BEYOND the immediate environments of the town the district is extremely interesting and beautiful, whilst each part bears a distinctive charm in fact, the charming character of the surrounding country cannot be justly described by the most descriptive pen, and we will, therefore, content ourselves with merely pointing out those places which are really worthy of the tourist’s special attention. Leaving the town by the New Road, the first point approached is Tregenna Castle Hotel, which stands in its own grounds, and, taken generally, has more the appearance of a gentleman’s country seat than a licensed estab[l]ishment. In fact it is only of late years it has served the present purpose having previously been the residence of the Stephens family since which it has changed hands twice, ultimately becoming the property of the Great Western Railway Company. Since its establishment the hotel has been largely and influentially patronised, and the panoramic scenery to be obtained from the hotel grounds cannot be equalled in the county. Immediately behind the hotel grounds stands the far famed pyramid, familiarly known as Knill’s Monument, of which so much has been written in other local publications that we do not consider it necessary to describe the Knillian ceremonies. This quaintly interesting celebration takes place in the month of July of this year. About a couple of miles beyond is Trencrom Hill, 550 feet above the sea level. This wild spot was once crowned with a British fortress, the only remains of which are a ditch and a wall with a gate. Not long since there was an ancient granite cross, but this has disappeared. Many legends are associated with this solitary place, and to visit it is to believe that it was once the recreation ground of giants, whose favourite amusement was playing at “bob-button” with the giant of St. Michael’s Mount, the buttons consisting of the huge granite boulders so common on the hill-top. From the summit of Trencrom the views of the adjoining country are unparalleled for their extensive character.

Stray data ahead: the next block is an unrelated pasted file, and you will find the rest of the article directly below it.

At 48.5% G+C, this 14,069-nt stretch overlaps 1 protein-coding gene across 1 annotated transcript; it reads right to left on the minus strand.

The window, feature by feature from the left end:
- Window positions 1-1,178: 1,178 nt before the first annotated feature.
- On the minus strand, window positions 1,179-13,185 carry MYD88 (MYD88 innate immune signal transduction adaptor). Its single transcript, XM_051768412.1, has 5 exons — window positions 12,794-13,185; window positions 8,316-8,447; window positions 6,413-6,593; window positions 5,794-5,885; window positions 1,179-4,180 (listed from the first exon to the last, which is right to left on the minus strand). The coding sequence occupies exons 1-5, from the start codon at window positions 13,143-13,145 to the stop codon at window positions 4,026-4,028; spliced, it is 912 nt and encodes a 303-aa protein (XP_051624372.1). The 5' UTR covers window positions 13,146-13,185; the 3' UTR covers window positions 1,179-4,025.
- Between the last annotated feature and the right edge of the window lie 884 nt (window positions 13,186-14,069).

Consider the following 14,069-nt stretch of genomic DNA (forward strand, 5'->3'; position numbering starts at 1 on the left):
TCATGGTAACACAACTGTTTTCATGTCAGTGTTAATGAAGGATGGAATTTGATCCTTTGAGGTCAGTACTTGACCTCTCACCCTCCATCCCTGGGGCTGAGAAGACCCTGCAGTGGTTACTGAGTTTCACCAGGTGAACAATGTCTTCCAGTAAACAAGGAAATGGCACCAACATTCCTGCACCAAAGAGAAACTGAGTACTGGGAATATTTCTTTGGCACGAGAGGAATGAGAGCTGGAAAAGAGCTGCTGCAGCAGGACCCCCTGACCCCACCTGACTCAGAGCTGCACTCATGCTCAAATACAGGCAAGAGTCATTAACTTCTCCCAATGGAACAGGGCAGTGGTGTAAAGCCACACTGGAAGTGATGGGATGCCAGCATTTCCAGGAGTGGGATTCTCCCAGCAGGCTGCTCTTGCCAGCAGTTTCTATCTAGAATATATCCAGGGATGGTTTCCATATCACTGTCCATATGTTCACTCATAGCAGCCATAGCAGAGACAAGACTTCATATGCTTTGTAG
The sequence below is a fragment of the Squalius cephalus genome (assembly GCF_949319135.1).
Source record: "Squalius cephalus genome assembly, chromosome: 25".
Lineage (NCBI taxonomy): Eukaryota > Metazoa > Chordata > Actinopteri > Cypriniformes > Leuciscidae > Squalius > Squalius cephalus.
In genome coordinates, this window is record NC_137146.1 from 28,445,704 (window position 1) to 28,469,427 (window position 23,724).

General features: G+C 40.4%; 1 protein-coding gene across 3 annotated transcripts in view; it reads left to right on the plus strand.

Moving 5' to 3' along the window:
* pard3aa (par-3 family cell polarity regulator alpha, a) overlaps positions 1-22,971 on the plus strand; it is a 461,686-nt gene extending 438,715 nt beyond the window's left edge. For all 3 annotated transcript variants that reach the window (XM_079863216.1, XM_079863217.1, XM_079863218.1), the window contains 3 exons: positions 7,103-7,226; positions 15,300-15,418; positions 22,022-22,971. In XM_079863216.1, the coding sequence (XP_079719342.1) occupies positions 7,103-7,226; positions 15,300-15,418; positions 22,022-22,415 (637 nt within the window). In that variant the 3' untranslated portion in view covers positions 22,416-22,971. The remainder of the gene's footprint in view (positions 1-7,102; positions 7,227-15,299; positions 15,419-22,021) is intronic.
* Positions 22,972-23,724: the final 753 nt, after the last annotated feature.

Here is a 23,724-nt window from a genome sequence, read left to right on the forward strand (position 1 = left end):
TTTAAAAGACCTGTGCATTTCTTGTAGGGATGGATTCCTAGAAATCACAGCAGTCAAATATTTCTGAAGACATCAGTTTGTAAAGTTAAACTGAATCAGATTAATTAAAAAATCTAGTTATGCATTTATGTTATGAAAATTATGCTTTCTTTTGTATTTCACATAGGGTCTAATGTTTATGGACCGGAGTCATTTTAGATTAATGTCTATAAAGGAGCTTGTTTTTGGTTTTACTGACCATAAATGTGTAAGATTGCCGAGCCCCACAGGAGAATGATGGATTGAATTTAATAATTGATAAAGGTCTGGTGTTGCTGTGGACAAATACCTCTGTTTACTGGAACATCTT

Travelling west from St. Ives, via Carthew and Clodgy, the visitor’s eye will become ravished with delightful visions of wild and rugged headlands jutting out into the sea, and constituting some of the most characteristic scenery on the western coast. Passing through the interesting village of Zennor the Gurnard’s Head is reached. This is a bold promontory, consisting of huge masses of rocks, remarkable for their singularly romantic and craggy appearance. The Head was once fortified, and the remains of a chapel are to be seen, the granite altar-stone being still intact.